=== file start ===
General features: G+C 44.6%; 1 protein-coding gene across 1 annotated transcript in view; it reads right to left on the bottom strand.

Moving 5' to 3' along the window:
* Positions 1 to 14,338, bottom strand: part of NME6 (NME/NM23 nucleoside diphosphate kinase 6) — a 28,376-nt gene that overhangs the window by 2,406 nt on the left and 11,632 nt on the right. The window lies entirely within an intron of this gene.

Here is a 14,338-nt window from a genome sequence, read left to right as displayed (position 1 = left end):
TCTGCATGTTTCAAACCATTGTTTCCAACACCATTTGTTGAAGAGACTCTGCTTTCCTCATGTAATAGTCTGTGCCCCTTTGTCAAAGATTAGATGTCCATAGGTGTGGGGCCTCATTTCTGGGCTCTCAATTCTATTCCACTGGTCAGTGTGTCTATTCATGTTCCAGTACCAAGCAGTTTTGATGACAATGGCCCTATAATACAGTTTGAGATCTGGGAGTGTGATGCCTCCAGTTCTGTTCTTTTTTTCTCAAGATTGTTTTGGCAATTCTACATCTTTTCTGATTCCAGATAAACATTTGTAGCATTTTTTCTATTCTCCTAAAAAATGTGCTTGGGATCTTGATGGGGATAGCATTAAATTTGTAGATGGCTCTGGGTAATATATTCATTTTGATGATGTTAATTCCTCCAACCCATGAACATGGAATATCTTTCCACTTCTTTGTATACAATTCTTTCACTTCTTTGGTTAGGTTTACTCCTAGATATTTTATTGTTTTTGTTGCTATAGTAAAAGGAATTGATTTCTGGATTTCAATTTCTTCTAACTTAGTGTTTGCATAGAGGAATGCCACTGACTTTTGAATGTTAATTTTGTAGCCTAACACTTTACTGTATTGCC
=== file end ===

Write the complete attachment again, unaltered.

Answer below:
General features: G+C 44.6%; 1 protein-coding gene across 1 annotated transcript in view; it reads right to left on the bottom strand.

Moving 5' to 3' along the window:
* Positions 1 to 14,338, bottom strand: part of NME6 (NME/NM23 nucleoside diphosphate kinase 6) — a 28,376-nt gene that overhangs the window by 2,406 nt on the left and 11,632 nt on the right. The window lies entirely within an intron of this gene.

Here is a 14,338-nt window from a genome sequence, read left to right as displayed (position 1 = left end):
TCTGCATGTTTCAAACCATTGTTTCCAACACCATTTGTTGAAGAGACTCTGCTTTCCTCATGTAATAGTCTGTGCCCCTTTGTCAAAGATTAGATGTCCATAGGTGTGGGGCCTCATTTCTGGGCTCTCAATTCTATTCCACTGGTCAGTGTGTCTATTCATGTTCCAGTACCAAGCAGTTTTGATGACAATGGCCCTATAATACAGTTTGAGATCTGGGAGTGTGATGCCTCCAGTTCTGTTCTTTTTTTCTCAAGATTGTTTTGGCAATTCTACATCTTTTCTGATTCCAGATAAACATTTGTAGCATTTTTTCTATTCTCCTAAAAAATGTGCTTGGGATCTTGATGGGGATAGCATTAAATTTGTAGATGGCTCTGGGTAATATATTCATTTTGATGATGTTAATTCCTCCAACCCATGAACATGGAATATCTTTCCACTTCTTTGTATACAATTCTTTCACTTCTTTGGTTAGGTTTACTCCTAGATATTTTATTGTTTTTGTTGCTATAGTAAAAGGAATTGATTTCTGGATTTCAATTTCTTCTAACTTAGTGTTTGCATAGAGGAATGCCACTGACTTTTGAATGTTAATTTTGTAGCCTAACACTTTACTGTATTGCC